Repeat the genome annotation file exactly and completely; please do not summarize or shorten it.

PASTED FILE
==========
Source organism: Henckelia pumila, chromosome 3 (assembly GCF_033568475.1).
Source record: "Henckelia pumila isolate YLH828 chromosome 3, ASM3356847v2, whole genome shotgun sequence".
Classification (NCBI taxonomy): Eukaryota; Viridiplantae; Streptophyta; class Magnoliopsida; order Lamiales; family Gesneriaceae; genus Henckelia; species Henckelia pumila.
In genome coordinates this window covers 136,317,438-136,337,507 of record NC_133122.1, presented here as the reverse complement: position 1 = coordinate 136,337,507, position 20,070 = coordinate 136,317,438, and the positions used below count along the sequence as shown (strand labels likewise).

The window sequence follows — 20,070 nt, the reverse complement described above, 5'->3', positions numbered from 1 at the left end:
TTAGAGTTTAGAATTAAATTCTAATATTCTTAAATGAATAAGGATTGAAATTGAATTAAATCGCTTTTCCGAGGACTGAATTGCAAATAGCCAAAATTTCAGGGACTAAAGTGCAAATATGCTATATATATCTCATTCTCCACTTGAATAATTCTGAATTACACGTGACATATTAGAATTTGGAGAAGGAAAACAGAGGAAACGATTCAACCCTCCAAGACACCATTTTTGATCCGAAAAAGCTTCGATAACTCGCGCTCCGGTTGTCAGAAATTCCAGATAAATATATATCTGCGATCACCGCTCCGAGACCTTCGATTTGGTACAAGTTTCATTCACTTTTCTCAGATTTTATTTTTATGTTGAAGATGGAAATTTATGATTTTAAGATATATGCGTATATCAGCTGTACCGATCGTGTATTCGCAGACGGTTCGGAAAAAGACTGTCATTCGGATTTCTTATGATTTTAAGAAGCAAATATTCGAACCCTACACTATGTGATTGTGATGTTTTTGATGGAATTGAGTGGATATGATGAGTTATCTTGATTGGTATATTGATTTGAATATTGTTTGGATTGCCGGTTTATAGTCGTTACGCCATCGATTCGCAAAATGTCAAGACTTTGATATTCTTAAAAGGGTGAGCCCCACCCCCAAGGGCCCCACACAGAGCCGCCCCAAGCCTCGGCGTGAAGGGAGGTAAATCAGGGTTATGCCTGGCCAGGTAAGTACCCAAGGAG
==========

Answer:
Source organism: Henckelia pumila, chromosome 3 (assembly GCF_033568475.1).
Source record: "Henckelia pumila isolate YLH828 chromosome 3, ASM3356847v2, whole genome shotgun sequence".
Classification (NCBI taxonomy): Eukaryota; Viridiplantae; Streptophyta; class Magnoliopsida; order Lamiales; family Gesneriaceae; genus Henckelia; species Henckelia pumila.
In genome coordinates this window covers 136,317,438-136,337,507 of record NC_133122.1, presented here as the reverse complement: position 1 = coordinate 136,337,507, position 20,070 = coordinate 136,317,438, and the positions used below count along the sequence as shown (strand labels likewise).

The window sequence follows — 20,070 nt, the reverse complement described above, 5'->3', positions numbered from 1 at the left end:
TTAGAGTTTAGAATTAAATTCTAATATTCTTAAATGAATAAGGATTGAAATTGAATTAAATCGCTTTTCCGAGGACTGAATTGCAAATAGCCAAAATTTCAGGGACTAAAGTGCAAATATGCTATATATATCTCATTCTCCACTTGAATAATTCTGAATTACACGTGACATATTAGAATTTGGAGAAGGAAAACAGAGGAAACGATTCAACCCTCCAAGACACCATTTTTGATCCGAAAAAGCTTCGATAACTCGCGCTCCGGTTGTCAGAAATTCCAGATAAATATATATCTGCGATCACCGCTCCGAGACCTTCGATTTGGTACAAGTTTCATTCACTTTTCTCAGATTTTATTTTTATGTTGAAGATGGAAATTTATGATTTTAAGATATATGCGTATATCAGCTGTACCGATCGTGTATTCGCAGACGGTTCGGAAAAAGACTGTCATTCGGATTTCTTATGATTTTAAGAAGCAAATATTCGAACCCTACACTATGTGATTGTGATGTTTTTGATGGAATTGAGTGGATATGATGAGTTATCTTGATTGGTATATTGATTTGAATATTGTTTGGATTGCCGGTTTATAGTCGTTACGCCATCGATTCGCAAAATGTCAAGACTTTGATATTCTTAAAAGGGTGAGCCCCACCCCCAAGGGCCCCACACAGAGCCGCCCCAAGCCTCGGCGTGAAGGGAGGTAAATCAGGGTTATGCCTGGCCAGGTAAGTACCCAAGGAG